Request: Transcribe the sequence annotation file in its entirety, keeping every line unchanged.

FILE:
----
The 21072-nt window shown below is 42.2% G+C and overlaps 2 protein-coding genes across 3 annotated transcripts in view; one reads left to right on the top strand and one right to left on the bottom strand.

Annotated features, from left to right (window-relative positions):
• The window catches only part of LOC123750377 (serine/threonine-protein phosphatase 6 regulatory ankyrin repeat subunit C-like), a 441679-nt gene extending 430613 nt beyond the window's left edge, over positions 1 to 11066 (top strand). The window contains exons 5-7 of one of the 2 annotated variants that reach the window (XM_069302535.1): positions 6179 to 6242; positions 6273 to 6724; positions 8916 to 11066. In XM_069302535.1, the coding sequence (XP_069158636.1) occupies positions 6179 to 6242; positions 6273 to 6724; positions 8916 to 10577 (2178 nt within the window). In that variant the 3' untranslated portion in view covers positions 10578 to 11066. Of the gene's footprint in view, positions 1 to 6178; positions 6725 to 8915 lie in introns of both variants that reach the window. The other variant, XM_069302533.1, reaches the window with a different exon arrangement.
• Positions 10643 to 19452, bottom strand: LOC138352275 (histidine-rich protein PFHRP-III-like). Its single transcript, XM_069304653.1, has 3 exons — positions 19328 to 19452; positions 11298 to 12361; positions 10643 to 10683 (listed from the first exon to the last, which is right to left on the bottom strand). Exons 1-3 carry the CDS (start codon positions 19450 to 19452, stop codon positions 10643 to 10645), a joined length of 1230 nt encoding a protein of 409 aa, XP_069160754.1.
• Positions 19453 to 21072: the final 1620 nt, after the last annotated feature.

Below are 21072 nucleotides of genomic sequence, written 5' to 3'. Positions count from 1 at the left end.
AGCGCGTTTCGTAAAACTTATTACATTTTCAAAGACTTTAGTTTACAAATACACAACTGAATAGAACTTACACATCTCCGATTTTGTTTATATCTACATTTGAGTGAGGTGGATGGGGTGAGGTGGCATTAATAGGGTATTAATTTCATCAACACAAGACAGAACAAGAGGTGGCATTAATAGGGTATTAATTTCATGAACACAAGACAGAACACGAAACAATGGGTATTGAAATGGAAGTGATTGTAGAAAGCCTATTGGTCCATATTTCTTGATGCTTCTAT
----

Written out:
The 21072-nt window shown below is 42.2% G+C and overlaps 2 protein-coding genes across 3 annotated transcripts in view; one reads left to right on the top strand and one right to left on the bottom strand.

Annotated features, from left to right (window-relative positions):
• The window catches only part of LOC123750377 (serine/threonine-protein phosphatase 6 regulatory ankyrin repeat subunit C-like), a 441679-nt gene extending 430613 nt beyond the window's left edge, over positions 1 to 11066 (top strand). The window contains exons 5-7 of one of the 2 annotated variants that reach the window (XM_069302535.1): positions 6179 to 6242; positions 6273 to 6724; positions 8916 to 11066. In XM_069302535.1, the coding sequence (XP_069158636.1) occupies positions 6179 to 6242; positions 6273 to 6724; positions 8916 to 10577 (2178 nt within the window). In that variant the 3' untranslated portion in view covers positions 10578 to 11066. Of the gene's footprint in view, positions 1 to 6178; positions 6725 to 8915 lie in introns of both variants that reach the window. The other variant, XM_069302533.1, reaches the window with a different exon arrangement.
• Positions 10643 to 19452, bottom strand: LOC138352275 (histidine-rich protein PFHRP-III-like). Its single transcript, XM_069304653.1, has 3 exons — positions 19328 to 19452; positions 11298 to 12361; positions 10643 to 10683 (listed from the first exon to the last, which is right to left on the bottom strand). Exons 1-3 carry the CDS (start codon positions 19450 to 19452, stop codon positions 10643 to 10645), a joined length of 1230 nt encoding a protein of 409 aa, XP_069160754.1.
• Positions 19453 to 21072: the final 1620 nt, after the last annotated feature.

Below are 21072 nucleotides of genomic sequence, written 5' to 3'. Positions count from 1 at the left end.
AGCGCGTTTCGTAAAACTTATTACATTTTCAAAGACTTTAGTTTACAAATACACAACTGAATAGAACTTACACATCTCCGATTTTGTTTATATCTACATTTGAGTGAGGTGGATGGGGTGAGGTGGCATTAATAGGGTATTAATTTCATCAACACAAGACAGAACAAGAGGTGGCATTAATAGGGTATTAATTTCATGAACACAAGACAGAACACGAAACAATGGGTATTGAAATGGAAGTGATTGTAGAAAGCCTATTGGTCCATATTTCTTGATGCTTCTAT